If it were up to me, SRE would start earlier than 9. In Key Stage One I’d start with children knowing the technical terms for their anatomy and move on to educating children to understand that there are parts of their body that are private that nobody (apart from a doctor) is allowed to touch. In lower Key Stage Two we should teach puberty and the changes their bodies will go through in the coming years. It is important that this is done right – there are tales of girls starting their periods and think they’re dying because they had no idea this would happen or even boys who are worried that their periods haven’t started. Then finally, at the start of upper Key Stage 2, we should teach sex and relationships.

It’s the relationships aspect of SRE that anxious parents overlook. This is the time to discuss: homosexuality, asexuality, what it means to be transgender, feminism, marriage, divorce, fertility, dating and anxieties about relationships (which they may already be having.) Obviously these conversations shouldn’t just be restricted to sex education lessons but it’s a great place to start. This education is vital and we are doing young people a disservice by allowing their parents to opt them out of it.

Mind you, perhaps I shouldn’t expect a man who is alleged to have had sex with pig to consider honest, open discussions about sex and relationships a priority for education.

The Daft Dad Stereotype Needs To Stop

“The first rule of being a man in modern Britain is you’re not allowed to talk about it.”

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It was a very ordinary Tuesday. I went out to collect my class and one of my favourite parents (yes, we have favourites) came running up to me dragging her daughter behind her. “Sorry Miss Brown, it was Daddy’s turn to get her ready today so surprise, surprise, she hasn’t got her glasses!” This isn’t a one off. I’ve heard dads blamed for, incomplete homework, no book bag and unwashed hair. Of course it could just be the case that there are hundreds of incompetent men out there producing children without the intelligence to look after them but I doubt that’s true. It got me thinking.

I am a feminist. This means I believe in equal rights for men and women. In many ways women still aren’t treated equally to men and I will always speak up against that. However, there are mutterings at the moment of a “crisis of masculinity” that cannot, and should not, be ignored.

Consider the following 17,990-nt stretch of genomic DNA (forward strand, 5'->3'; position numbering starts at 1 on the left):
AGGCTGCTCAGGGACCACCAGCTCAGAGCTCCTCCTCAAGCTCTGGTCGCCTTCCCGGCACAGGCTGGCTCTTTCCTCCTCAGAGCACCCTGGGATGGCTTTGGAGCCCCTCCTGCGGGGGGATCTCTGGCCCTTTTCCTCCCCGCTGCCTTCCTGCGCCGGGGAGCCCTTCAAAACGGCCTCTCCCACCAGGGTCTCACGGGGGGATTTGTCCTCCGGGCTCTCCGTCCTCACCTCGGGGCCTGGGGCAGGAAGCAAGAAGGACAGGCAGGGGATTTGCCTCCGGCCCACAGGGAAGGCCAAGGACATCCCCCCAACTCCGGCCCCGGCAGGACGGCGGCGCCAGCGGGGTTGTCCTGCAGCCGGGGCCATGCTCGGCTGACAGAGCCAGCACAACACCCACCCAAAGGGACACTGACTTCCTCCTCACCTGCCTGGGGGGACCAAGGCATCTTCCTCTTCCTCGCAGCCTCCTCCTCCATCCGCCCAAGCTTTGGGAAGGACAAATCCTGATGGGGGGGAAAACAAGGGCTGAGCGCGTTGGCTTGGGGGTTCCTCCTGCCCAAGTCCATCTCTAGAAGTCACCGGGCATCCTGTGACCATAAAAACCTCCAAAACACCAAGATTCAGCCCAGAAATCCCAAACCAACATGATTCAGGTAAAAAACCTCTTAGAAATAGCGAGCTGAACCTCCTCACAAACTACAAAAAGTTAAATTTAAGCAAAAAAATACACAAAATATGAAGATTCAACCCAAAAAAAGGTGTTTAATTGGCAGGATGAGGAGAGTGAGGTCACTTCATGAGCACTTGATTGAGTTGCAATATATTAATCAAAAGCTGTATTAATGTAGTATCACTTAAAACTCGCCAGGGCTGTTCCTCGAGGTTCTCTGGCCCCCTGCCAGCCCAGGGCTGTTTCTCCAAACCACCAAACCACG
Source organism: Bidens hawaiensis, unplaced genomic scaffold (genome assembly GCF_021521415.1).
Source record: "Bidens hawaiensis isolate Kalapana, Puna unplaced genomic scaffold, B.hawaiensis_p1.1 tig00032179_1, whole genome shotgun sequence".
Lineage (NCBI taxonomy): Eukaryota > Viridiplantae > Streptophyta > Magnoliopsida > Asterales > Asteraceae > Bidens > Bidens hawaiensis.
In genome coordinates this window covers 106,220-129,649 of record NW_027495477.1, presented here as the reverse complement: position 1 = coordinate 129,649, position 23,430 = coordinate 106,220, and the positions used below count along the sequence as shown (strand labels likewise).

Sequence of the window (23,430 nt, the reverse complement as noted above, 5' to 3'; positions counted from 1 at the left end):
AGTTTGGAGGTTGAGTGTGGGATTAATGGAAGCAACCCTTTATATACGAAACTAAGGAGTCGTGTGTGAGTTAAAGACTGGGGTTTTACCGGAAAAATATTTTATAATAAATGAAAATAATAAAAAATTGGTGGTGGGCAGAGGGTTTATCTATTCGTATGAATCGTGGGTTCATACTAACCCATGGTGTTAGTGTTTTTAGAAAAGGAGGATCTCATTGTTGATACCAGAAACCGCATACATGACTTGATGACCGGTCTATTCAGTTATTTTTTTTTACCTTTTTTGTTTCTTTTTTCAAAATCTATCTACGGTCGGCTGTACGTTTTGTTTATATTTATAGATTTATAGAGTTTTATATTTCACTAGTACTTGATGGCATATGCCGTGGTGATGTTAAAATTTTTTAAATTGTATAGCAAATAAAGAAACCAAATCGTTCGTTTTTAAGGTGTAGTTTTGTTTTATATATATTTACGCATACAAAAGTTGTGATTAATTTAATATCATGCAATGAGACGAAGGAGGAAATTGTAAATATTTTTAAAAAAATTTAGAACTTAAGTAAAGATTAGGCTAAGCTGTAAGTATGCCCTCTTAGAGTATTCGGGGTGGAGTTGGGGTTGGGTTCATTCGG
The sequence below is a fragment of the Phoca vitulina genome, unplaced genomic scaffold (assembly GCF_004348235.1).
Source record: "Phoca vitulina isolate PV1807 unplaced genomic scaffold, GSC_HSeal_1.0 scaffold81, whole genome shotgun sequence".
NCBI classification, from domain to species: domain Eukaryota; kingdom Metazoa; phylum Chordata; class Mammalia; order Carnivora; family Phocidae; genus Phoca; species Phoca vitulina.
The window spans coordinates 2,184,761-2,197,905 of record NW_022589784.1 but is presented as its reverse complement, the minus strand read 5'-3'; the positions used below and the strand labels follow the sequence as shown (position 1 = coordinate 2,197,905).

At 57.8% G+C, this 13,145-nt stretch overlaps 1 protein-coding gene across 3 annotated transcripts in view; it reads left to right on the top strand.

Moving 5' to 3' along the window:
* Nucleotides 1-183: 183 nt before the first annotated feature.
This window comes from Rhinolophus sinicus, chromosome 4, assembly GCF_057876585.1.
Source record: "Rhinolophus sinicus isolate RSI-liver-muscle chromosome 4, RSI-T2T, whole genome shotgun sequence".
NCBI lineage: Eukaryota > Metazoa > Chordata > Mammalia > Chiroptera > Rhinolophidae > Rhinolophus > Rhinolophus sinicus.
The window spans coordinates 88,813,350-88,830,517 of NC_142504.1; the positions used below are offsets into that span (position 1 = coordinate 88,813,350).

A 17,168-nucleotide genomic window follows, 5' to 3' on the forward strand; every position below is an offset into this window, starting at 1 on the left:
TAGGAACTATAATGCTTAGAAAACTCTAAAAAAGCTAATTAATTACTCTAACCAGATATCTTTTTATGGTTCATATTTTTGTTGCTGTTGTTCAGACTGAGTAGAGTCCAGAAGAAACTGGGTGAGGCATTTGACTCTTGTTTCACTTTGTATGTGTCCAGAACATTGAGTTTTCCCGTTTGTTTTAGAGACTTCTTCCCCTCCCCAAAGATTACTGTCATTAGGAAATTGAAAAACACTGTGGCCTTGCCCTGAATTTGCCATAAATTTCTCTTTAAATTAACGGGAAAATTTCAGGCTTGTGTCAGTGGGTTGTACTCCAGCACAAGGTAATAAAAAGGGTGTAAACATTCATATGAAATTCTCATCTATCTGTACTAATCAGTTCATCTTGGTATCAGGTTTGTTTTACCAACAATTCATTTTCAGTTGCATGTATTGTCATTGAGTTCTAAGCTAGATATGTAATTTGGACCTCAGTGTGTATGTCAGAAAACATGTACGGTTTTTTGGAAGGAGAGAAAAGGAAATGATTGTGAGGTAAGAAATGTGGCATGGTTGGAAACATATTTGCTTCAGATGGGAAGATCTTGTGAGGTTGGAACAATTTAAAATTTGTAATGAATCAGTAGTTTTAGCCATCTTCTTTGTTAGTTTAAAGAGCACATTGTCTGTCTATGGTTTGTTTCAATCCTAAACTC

Research conducted by the Men’s Health Forum, a charity which aims to tackle male health inequalities, found that men are more likely to take their own lives than women – in fact suicide is the biggest cause of death for men under the age of 35. The research also discovered that, on average, men attain lower at all stages of school, are more likely to be homeless, are less likely to access NHS services when they need to and, as they get older, men have fewer friends than women and feel more isolated.

So what is going on? Men still earn more than women, they dominate politics and business and are less likely to be the victim of sexual assault or domestic violence. There isn’t an expectation on them to sacrifice their careers for family life and, to top it all off, they don’t have to give birth. Yet suicide is the cause of death for 26% of men under the age of 35.

So let’s start at the beginning.

School Days

The problem starts in the first few years. Seven-year-old boys are 7% less likely to reach the expected level in reading and writing than girls. By the end of Primary school, that gap is eight percentage points. It gets wider the older the children get: at 13 it’s 12%; by GCSE, for achievement at grades A* to C in English, the gap is 14 percentage points. So whilst 66% of girls achieve five or more GCSEs at grades A* to C or equivalent, only 56% of boys manage the same. Show me a maintained school that doesn’t have “boys’ writing” on their School Improvement Plan and I’ll show you a school in denial.

One could argue that this is because we have an education system based on an outdated model that measures how many revision notes you can remember and how neat your handwriting is but that is probably being too cynical. Also, I seem to remember the Daily Mail once published a “schools are sexist towards boys” article once so let’s give that argument a wide berth. The reasons boys don’t achieve as highly as girls is a separate article/dissertation in itself (one that I may write in the near future.)

Media Men

Now I am not for a second suggesting that the way men are portrayed is worse than the way women are portrayed but I think there is definitely an issue here. Adverts, in particular, like to present the man as a bit daft, bumbling and almost childlike. Think of any advert that shows a “regular household” and you will see a man struggling to get their heads around childcare, internet providers or electrical goods whilst the women run around sorting out the house, the children and generally saving the day.

Of course the reason this started was to subvert the stereotype of the airhead woman being rescued by the competent, strong man. Whilst I understand where this formula came from I can’t help but feel it is counterproductive in the fight for gender equality. We’ve all agreed it isn’t right to perpetuate unfair, female stereotypes so why don’t we feel the same way about male stereotypes?